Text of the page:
The introduction of free primary education has raised primary school enrollment in many developing countries. For a number of reasons including budget constraints, increased enrollment has often not been matched by increased numbers of government-salaried teachers. The resulting overcrowding of schools, as well as the influx of new students with little or no preparation, poses new challenges to policymakers. One method of lowering the pupil-teacher ratio, versions of which have been used by many governments, is to hire low paid local contract teachers in addition to government-salaried ones. Empowering the local community to monitor teachers' performance may also increase teachers' effort and students' learning, but there are concerns that these teachers may be less experienced and therefore less effective.
In the past decade, Kenya has made rapid progress towards the goal of universal primary education. Due in part to the elimination of school fees in 2003, primary school enrollment rose nearly 30% between 2002 and 2005, and currently an estimated 76% of eligible children are enrolled in primary school. This creates new challenges, as increased enrollment has not been met with increased numbers of teachers. Two years after the introduction of free primary education, first grade classes in sample schools had an average of 83 students. Classes were also largely heterogeneous: students differ vastly in age and school preparedness.
ICS, a Dutch NGO which operates heavily in this area, provided 140 schools with funding to hire a local contract teacher to address classroom overcrowding. The contract teachers were paid approximately one-quarter of the salary of regular civil service teachers, but had the same educational qualifications. In each school, ICS held a meeting with parents and teachers to explain program rules regarding the hiring of an additional teacher. School committees hired the contract teachers and were free to replace or keep the original contract teacher based on performance. In the first year of the program, the contract teachers were assigned to grade 1. A new grade 1 section was created, thereby reducing class size for first graders by 33 to 50%. In the second year, the extra teachers moved to second grade with the same group of students. Another 70 schools did not receive funds to hire a contract teacher, and served as a comparison group.
In half of the 140 funded schools, called "non-tracked schools," first-grade students were randomly assigned to the section taught by the contract teacher or the section taught by the regular civil service teacher. This resulted in a mixture of preparedness levels in both sections. In the other half of the 140 funded schools, called "tracked schools", students were assigned to sections based on their level of preparedness, and the contract teacher was randomly assigned to either the higher- or the lower-preparedness section. Finally, half of all funded schools (half of non-tracked and half of tracked schools) received training on local school committee oversight of the contract teacher.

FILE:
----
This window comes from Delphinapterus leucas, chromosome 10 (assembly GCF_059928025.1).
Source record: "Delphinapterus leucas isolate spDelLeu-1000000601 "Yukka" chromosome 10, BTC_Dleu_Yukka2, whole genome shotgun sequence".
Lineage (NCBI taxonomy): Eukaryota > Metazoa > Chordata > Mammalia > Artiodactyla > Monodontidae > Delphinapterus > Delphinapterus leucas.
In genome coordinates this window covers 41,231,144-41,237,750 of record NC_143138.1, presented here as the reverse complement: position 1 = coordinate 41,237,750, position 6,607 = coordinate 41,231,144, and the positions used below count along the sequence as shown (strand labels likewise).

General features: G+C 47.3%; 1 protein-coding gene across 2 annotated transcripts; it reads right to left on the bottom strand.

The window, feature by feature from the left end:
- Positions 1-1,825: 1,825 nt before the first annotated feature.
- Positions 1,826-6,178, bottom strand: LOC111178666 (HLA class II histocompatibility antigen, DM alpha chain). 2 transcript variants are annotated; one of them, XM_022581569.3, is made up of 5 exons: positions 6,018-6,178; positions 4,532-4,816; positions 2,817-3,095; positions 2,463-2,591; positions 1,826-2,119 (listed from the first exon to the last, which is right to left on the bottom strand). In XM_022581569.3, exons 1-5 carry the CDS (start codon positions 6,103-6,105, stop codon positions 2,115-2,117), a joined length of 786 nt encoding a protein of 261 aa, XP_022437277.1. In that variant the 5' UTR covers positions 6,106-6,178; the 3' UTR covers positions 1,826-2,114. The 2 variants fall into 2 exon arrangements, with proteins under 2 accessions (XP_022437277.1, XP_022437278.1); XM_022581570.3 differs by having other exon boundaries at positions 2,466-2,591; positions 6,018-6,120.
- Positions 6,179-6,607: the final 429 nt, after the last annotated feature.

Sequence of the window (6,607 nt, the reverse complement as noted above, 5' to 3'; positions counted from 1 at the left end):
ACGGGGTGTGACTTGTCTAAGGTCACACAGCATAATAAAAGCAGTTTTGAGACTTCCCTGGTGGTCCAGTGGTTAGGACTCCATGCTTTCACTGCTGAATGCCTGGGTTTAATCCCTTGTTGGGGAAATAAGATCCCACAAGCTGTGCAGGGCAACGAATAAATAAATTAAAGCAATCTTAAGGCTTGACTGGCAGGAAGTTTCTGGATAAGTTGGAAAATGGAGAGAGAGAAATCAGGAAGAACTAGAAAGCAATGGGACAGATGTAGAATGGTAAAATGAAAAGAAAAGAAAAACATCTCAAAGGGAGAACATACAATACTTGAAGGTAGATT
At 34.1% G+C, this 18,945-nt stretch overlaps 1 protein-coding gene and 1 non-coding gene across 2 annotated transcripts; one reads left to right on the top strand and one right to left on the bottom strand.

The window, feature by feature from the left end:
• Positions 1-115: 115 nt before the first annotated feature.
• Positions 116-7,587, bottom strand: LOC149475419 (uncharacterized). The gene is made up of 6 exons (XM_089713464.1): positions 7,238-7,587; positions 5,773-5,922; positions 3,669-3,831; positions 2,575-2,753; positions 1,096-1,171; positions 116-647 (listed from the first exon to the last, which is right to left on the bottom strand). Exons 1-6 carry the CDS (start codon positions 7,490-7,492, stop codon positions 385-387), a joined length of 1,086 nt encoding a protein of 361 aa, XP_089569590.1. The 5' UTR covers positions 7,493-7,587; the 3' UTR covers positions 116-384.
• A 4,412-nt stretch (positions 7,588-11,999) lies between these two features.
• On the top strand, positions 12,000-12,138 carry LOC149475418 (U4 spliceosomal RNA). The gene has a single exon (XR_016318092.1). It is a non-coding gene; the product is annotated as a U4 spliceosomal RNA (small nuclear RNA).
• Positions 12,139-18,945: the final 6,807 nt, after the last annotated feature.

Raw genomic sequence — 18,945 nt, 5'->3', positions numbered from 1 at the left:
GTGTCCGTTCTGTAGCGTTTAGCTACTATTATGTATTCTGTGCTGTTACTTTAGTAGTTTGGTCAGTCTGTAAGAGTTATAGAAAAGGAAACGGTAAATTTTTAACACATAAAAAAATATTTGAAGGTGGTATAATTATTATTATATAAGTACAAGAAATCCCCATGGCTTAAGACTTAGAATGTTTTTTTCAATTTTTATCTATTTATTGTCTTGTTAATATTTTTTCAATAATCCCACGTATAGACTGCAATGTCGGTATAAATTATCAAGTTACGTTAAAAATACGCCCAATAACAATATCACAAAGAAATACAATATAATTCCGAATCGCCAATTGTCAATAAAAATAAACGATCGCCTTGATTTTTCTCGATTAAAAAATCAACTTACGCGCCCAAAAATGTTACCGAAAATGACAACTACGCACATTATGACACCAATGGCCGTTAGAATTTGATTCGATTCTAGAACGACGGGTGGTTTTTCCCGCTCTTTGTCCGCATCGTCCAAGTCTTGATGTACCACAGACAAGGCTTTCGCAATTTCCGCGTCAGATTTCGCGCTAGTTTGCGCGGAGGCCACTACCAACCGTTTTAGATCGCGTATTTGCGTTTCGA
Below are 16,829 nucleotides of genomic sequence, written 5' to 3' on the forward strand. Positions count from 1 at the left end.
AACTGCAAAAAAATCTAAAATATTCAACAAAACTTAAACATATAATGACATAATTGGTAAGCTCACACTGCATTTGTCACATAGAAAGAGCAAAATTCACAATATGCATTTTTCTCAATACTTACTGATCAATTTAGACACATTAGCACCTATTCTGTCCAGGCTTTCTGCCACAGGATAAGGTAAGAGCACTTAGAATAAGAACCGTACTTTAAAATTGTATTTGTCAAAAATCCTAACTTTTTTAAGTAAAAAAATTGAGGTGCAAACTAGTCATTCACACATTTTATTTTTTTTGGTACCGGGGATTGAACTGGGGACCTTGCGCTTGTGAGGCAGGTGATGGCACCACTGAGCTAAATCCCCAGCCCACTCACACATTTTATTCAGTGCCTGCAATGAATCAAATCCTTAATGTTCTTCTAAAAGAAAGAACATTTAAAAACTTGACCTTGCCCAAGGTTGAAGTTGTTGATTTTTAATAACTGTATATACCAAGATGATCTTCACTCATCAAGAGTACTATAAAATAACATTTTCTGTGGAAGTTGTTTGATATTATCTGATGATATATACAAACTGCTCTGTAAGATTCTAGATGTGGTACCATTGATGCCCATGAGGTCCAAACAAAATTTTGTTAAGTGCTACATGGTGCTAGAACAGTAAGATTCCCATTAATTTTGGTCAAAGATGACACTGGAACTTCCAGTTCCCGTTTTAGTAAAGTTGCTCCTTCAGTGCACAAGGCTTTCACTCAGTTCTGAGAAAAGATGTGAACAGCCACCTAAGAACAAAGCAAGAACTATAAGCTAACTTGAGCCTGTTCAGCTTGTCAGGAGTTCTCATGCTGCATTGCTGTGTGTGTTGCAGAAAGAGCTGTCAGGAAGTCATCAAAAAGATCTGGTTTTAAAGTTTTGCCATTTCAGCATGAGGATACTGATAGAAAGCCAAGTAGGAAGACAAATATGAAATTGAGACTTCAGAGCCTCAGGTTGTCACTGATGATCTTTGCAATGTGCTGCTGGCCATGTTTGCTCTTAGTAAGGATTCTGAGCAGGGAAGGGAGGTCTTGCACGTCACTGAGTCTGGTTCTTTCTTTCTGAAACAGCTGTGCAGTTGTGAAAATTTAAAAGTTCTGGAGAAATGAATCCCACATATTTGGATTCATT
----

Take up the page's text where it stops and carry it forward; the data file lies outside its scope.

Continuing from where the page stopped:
Results and Policy Implications
Providing school committees with funds to hire an extra teacher on a short-term contract had a generally positive effect on learning, as measured by test scores. Contract teachers were present in school more than their civil-service counterparts, and their students scored higher on exams. However, the impact depended heavily on how the program was implemented. Training school committees to monitor teachers in conjunction with hiring contract teachers increased program effectiveness. Dedicating one class to help those students with weak academic preparation substantially improved test scores for all students.
Hiring supplementary contract teachers can be part of the solution to Kenya’s teacher shortage. To get the most out of these teachers, implementation details matter. The biggest gains come when local school committees are empowered to effectively monitor these teachers and when extra classes are structured so as to target instruction to students’ initial achievement level. All in all, this is a highly cost effective way to cut absenteeism and promote learning in developing countries.